My husband, T, is from The Bahamas – The beautiful Bahamas that can boast of more than seven hundred islands, rocks and cays. He grew up on Grand Bahama which is one of approximately thirty inhabited islands, but also lived in the capital of Nassau on New Providence for a short while before leaving for college in the States. The number of years he has spent abroad has now caught up with those that he lived in his homeland, but he still maintains a strong Bahamian identity: An aquamarine, gold and black flag greets him every time he pulls his car into the garage; he makes a mean peas and rice; it was from him that I first heard the words ‘potcake’ for a dog of indiscernible breed, and ‘tingum’ for pretty much any noun; and, thanks to a certain oft-played cassette (yes, I did write cassette!) I have more than a passing familiarity with some of Phil Stubbs’ songs.
Although his visits back have not been very frequent, a family trip in May for a dear cousin’s wedding was so rich in all that brings a smile to both the lips and heart that the lengthy period of absence lost its importance. His list of must-dos and must-eats was just as comprehensive as mine had been for Trinidad, and Nana and Papa went above and beyond to ensure that we experienced as much as possible in the seven days that we were there.
For those of you familiar with Bahamian culture, it will come as no surprise to learn that one of the items at the top of T’s list was conch. It is a staple of Bahamian cuisine and is prepared in a variety of ways. There is conch and rice; conch chowder; grilled, stewed, and steamed conch; battered and fried conch fritters and cracked conch; conch souse; conch salad and probably many other dishes with which I am not yet familiar. Given that fresh conch is not available where we live and that our frozen reserves of Nana’s fritter batter are long gone, you can understand the gravity of T’s deprivation and his joy at having been reunited with the marine delight.
For Little L and Littler B, however, it became clear that sugar cane was their preference. They were intrigued from the moment they saw Papa reach for the tall, strange sticks that were propped against the kitchen wall. With unwavering attention they looked on as he carefully peeled away the tough skin and cut the fibrous stalks into smaller pieces. Their interest then soared when they understood that these were no ordinary, garden-variety sticks, but tasty ones that they could chew to their hearts’ content and from which a sweet juice could be extracted. Uhmm … jackpot! The timing of our visit was also such that the children were able to enjoy a number of local fruits that were in season. Scarlet plums, dillies, mangoes, cocoa plums and tamarind all made it past their little taste buds, though as delectable as they were, none could possibly dethrone the highly favoured sugar cane.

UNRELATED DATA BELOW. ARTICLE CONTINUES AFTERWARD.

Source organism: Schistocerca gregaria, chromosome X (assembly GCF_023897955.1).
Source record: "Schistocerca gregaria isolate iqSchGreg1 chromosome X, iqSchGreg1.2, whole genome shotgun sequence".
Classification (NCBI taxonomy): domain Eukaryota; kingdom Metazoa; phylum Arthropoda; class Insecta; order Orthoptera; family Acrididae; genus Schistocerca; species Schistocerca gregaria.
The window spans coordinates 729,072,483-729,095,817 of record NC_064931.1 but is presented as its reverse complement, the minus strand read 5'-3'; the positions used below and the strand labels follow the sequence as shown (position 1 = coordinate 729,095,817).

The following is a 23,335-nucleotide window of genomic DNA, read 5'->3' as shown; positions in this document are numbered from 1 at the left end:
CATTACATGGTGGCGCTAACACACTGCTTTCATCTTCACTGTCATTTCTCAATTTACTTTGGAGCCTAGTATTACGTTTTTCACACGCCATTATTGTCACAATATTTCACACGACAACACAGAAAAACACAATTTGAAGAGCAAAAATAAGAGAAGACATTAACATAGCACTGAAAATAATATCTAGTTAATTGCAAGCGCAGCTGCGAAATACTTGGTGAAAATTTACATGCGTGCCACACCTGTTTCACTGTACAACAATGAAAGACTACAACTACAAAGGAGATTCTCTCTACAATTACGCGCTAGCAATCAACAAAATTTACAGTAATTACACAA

Despite the impression that I may have given thus far, we did not spend all our time eating. There were family gatherings and visits which facilitated Little L’s continued quest for new cousins; pre-wedding activities in which she, as one of the flower girls, was most pleased to participate; search missions among the plants in Nana’s garden for curly-tailed lizards; and lots of running after Littler B, whose inter-island spree of destruction claimed further ceramic casualties, and whose keen interest in his grandparents’ dog, Oreo, resulted in the poor creature’s numerous disappearing acts. There was also a function in recognition of T’s achievements at which he spoke with students about his academic journey and their own educational goals; as well as a much-anticipated trip to the beach – Paradise Cove, where we built sand castles and floated in water that embraced every shade of blue imaginable. But the true highlight of the visit was, of course, the wedding. Simply put, it was glorious: from the exchange of vows beneath a white lattice gazebo before an azure horizon, to the reception where the young, not-so-young and in-betweeners got down to calypso, soca, reggae and dancehall.
Unsurprisingly, the trip came to an end too soon (well, maybe not for Oreo, who came out of hiding to escort us to the door and to most likely confirm that Littler B was really leaving). With homemade banana-nut bread packed for our journey back to the States, we said goodbye to Nana, Papa, and a truly wonderful time in The Bahamas. Hopefully, not as many years will pass before the next visit, but in the interim I will have the contentment of recalling fond memories from that week in May. For even now, three months later, I smile to think of breathtaking sunsets over the sea, and a pair of coconuts left anonymously at the front door, in true island style.